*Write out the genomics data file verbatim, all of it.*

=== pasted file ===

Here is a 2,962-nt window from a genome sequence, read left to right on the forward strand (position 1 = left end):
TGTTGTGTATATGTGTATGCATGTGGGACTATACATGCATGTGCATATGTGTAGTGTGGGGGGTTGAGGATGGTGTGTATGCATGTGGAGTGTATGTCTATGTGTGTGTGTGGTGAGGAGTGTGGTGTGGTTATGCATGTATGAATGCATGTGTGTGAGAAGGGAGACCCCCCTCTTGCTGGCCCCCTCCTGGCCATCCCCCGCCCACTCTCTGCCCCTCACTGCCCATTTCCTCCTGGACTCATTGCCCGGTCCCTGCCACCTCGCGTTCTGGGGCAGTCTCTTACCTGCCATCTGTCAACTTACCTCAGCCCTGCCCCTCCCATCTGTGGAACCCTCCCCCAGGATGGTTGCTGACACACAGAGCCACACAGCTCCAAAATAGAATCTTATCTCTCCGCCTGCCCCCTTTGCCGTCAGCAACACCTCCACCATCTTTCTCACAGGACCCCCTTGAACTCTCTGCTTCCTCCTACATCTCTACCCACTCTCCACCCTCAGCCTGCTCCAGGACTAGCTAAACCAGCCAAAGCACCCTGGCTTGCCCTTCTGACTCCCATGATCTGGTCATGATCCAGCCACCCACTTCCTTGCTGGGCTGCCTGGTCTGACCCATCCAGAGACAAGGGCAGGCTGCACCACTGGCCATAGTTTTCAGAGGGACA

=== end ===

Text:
Here is a 2,962-nt window from a genome sequence, read left to right on the forward strand (position 1 = left end):
TGTTGTGTATATGTGTATGCATGTGGGACTATACATGCATGTGCATATGTGTAGTGTGGGGGGTTGAGGATGGTGTGTATGCATGTGGAGTGTATGTCTATGTGTGTGTGTGGTGAGGAGTGTGGTGTGGTTATGCATGTATGAATGCATGTGTGTGAGAAGGGAGACCCCCCTCTTGCTGGCCCCCTCCTGGCCATCCCCCGCCCACTCTCTGCCCCTCACTGCCCATTTCCTCCTGGACTCATTGCCCGGTCCCTGCCACCTCGCGTTCTGGGGCAGTCTCTTACCTGCCATCTGTCAACTTACCTCAGCCCTGCCCCTCCCATCTGTGGAACCCTCCCCCAGGATGGTTGCTGACACACAGAGCCACACAGCTCCAAAATAGAATCTTATCTCTCCGCCTGCCCCCTTTGCCGTCAGCAACACCTCCACCATCTTTCTCACAGGACCCCCTTGAACTCTCTGCTTCCTCCTACATCTCTACCCACTCTCCACCCTCAGCCTGCTCCAGGACTAGCTAAACCAGCCAAAGCACCCTGGCTTGCCCTTCTGACTCCCATGATCTGGTCATGATCCAGCCACCCACTTCCTTGCTGGGCTGCCTGGTCTGACCCATCCAGAGACAAGGGCAGGCTGCACCACTGGCCATAGTTTTCAGAGGGACA